Updated: Feb 1, 2022
I have five little cousins. ‘Little’ probably isn’t the proper term. I should, really, be saying I have five younger cousins, but these five cousins are even littler than me, and I’m exceptionally little. None of them are exactly ‘mini me’, because a mini me would be very mini. Rather, we share certain attributes that only make sense to our family. I, for starters, am the only girl out of the six short sapiens. This gives me both responsibility as well as a disadvantage. Everyone is aware of the phrase ‘mammies and their boys’ but few of you may have heard ‘nannies and their boys’. If you were to look up this term in a picture dictionary, there would be a photo of my grandmother and her five adorable grandsons center stage (I’m probably in the back somewhere, or cropped out of the photo altogether).
My grandmother’s way of showing her adoration for her five munchkins is feeding them. Even though their accumulated height is probably the size of the average man, these five have infinite stomachs. They couldn’t just eat someone out of house and home, they’d eat the entire village into a homelessness crisis. I have never heard a single one of them refuse food, or state that they were too full. At age three, the second eldest even asked me what ‘full’ meant; as far as he was concerned, that feeling never even occurred to him!
Sometimes I take advantage of their powers. When I don’t want to eat and unapologetically transport the dinner from my plate to theirs, only for it to disappear within seconds. Most of the time, however, their love for food drives me crazy. Recently while sharing a portion of chicken wings with the youngest, he grabbed five forks and stuck each of them into a wing. With his left hand he devoured the chicken and with his right hand he held the other four forks, planning on digging into them next. I made an attempt to take one. His response to this was to slobber all over the wings. Leaving me with the sauce in the bowl, along with the bones he had already picked at.
Despite the fact they will - quite literally - eat anything, of course they all have a weakness. In their case (yes, all five of them) it is Bourbon biscuits. Before they learnt how to walk, they were eating Bourbon biscuits. These heavenly brown rectangles were at the bottom of the food pyramid and the main source of fibre in their diet. The middle child’s first word was bubba which the rest of my family believed to be ‘brother’, but I know for a fact he was requesting a ‘Bourbon’.
Unfortunately for them, there is a catch. There is only one person that loves Bourbons more than they do, and that’s me (the eldest cousin). As I am a million and ten feet taller than them as well as having fork-less hands, I often manage to visit the biscuit tin before they’ve cleaned off their twelve main courses.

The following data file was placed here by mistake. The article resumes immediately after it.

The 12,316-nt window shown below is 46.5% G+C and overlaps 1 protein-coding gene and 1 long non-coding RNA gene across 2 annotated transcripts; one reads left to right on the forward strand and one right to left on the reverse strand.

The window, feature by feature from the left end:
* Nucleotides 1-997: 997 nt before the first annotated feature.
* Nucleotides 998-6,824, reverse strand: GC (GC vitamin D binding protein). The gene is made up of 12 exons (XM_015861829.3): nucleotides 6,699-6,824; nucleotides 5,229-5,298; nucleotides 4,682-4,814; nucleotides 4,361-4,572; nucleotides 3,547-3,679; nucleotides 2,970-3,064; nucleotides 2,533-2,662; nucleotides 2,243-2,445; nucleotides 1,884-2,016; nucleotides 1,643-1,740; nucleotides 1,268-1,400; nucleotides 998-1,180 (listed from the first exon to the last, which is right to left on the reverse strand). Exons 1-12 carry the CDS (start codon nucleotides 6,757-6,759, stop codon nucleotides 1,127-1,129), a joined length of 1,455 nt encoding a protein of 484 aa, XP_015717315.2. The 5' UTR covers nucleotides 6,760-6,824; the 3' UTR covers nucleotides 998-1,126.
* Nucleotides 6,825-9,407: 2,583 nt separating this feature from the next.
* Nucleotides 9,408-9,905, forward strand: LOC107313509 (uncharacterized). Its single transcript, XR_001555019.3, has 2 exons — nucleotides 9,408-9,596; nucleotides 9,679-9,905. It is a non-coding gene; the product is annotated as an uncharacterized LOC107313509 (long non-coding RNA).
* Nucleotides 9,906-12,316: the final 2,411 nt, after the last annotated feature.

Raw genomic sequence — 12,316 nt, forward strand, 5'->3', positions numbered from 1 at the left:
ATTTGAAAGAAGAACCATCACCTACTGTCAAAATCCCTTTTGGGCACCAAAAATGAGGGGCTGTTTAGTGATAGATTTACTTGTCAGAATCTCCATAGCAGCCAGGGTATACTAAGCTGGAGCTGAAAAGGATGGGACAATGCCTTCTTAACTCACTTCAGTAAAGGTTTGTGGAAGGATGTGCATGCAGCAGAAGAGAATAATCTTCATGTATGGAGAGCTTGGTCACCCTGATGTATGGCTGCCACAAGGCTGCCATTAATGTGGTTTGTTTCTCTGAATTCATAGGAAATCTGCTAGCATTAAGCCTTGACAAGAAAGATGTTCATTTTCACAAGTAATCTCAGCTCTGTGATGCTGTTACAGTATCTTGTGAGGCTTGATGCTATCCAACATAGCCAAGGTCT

Bourbon biscuits have led to some of the greatest wars ever witnessed in contemporary Ireland. They are actually the number one cause of family tension between me and the five little’uns . More so than the TV remote which itself has led to many scraps (one being bad enough to make my uncle travel back to Gorey with the remote in his jeans pocket he got so carried away with the possession).
A quota was introduced on the amount of Bourbon biscuits allocated per person. Considering I am a decade older than the others, I received three Bourbon biscuits to their single biscuit. This was met with support, and led to the downfall of democracy. The five boys went on strike and demanded an increase to their allowed biscuits.
Lies were told; “one is for me and I’m sharing the other with my brother.” Mischievous acts were carried out; the old ‘hiding biscuits in the hood of your jumper.’ They even tried alternative measures by lathering a custard cream in Nutella just to see if it gives the same amount of joy.
The Bourbon biscuits supply came to a halt two years ago. The cause of the stoppage is still unknown. Researchers may blame Brexit, but personally I believe the real reason is a lack of exposure on my grandmother’s behalf causing us to focus more on other substances. I was under the same impression.
As I watched my cousins grow older and get (a little bit) taller, I wondered if they even remembered what a Bourbon biscuit was. Until my last trip up, when they dragged me into ‘the Biscuit Room’ (the room that has the biscuit tin and nothing else). To reveal a packet of Bourbon biscuits that they had eaten in ten minutes flat. All I could think about was that they definitely have changed, because three years ago they would have finished two packets in that amount of time.